The most interesting and challenging engineering opportunities are for graduates.

You could end up working on space exploration, in the music industry or developing the latest make-up products. You can choose a branch of engineering based on your interests and your strengths in subjects such as maths, chemistry, physics or computer science.

Example jobs

Chemical engineer
Carrying out research and helping to develop new products, for example fuel, toiletries or food additives.

Aerospace engineer
Working in research, development, production or maintenance of aircraft, spacecraft or missiles.

Electronics engineer
Carrying out research and development work for electronic components.

Things you need to know

Typical working conditions

  • Engineers work in many settings: labs, processing plants, outdoors and underground.
  • Engineers often develop specialist knowledge which means they have opportunities to work in other countries.
  • Engineers usually work in teams, with different engineers and designers working together on the same project.

Qualifications needed

You will need a degree in the branch of engineering you want to specialise in. Choosing a degree accredited by the Engineering Council can make it easier to gain Incorporated or Chartered status, which in turn opens the door to more job opportunities.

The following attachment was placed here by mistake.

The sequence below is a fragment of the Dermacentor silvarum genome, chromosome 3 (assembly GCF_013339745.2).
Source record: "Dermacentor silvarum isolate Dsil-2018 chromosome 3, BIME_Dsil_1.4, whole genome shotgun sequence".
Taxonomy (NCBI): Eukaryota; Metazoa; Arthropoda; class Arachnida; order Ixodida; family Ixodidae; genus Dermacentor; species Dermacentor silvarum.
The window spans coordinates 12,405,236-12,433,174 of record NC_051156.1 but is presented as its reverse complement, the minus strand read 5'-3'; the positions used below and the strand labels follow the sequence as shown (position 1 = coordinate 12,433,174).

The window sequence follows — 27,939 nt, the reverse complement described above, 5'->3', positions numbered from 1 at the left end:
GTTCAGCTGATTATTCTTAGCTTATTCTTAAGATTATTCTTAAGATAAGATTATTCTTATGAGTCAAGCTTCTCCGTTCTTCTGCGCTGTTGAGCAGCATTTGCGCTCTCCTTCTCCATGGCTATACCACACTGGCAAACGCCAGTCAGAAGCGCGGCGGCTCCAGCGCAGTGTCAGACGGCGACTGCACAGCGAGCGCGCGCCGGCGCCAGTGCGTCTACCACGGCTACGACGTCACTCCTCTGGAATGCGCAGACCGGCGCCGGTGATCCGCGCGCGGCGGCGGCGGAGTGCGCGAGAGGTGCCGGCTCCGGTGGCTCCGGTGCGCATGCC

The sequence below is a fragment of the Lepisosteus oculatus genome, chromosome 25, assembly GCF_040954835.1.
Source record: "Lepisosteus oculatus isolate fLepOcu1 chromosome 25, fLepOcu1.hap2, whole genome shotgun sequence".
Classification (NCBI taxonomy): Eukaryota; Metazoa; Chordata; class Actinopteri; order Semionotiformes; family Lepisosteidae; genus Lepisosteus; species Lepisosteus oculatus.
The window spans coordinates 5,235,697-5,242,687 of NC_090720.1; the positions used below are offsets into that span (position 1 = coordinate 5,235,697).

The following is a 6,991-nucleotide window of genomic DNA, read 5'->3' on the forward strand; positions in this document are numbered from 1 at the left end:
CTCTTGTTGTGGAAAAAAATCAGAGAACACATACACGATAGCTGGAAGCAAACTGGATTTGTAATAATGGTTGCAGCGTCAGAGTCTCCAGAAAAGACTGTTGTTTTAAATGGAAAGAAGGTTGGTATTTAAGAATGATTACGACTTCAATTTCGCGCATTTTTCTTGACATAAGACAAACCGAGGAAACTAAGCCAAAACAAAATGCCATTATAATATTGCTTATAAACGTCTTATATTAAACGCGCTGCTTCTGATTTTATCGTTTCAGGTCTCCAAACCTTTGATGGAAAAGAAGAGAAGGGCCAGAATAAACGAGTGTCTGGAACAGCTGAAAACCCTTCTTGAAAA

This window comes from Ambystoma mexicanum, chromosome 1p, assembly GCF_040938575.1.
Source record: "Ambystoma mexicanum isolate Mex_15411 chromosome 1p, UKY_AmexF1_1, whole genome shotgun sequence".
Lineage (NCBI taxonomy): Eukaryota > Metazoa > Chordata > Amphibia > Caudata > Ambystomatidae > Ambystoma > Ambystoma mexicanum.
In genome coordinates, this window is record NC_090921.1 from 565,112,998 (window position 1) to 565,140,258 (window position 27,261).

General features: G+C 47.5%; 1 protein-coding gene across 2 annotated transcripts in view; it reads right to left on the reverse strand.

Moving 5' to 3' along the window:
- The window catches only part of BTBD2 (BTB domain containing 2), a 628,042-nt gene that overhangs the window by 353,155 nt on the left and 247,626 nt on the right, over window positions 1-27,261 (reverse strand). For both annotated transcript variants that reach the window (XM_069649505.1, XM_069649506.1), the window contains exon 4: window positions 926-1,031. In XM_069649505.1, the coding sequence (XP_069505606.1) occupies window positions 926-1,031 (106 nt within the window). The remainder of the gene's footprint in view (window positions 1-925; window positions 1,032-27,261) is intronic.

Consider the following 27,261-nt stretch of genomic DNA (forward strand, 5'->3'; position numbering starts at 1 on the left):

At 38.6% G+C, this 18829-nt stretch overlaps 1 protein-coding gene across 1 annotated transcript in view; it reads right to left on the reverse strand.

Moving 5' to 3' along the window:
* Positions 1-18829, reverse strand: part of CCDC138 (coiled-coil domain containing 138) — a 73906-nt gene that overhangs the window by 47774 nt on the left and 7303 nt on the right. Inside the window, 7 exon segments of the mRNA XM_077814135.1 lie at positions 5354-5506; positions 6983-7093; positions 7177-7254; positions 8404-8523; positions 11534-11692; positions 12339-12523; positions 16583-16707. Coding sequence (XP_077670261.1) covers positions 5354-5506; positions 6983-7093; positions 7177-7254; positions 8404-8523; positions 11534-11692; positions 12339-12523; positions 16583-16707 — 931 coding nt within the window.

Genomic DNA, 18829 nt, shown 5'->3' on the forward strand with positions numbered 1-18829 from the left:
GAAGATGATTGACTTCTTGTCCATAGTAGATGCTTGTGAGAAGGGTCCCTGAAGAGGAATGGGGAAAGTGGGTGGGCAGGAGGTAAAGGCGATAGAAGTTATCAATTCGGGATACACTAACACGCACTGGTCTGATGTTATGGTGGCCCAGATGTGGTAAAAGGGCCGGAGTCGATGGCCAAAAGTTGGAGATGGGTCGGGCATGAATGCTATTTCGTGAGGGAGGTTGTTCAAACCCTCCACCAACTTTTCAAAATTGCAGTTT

Career path

Moving up in the industry will depend on your ability, attitude and developing the right skills. You might need to undertake postgraduate study and gain experience for some job roles. Senior engineering roles in management, planning or research will bring more responsibility and more pressure, along with new challenges and more money.

Useful links

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The Science, Engineering, Manufacturing and Technologies Alliance

Careers from science and maths

Engineering sector overview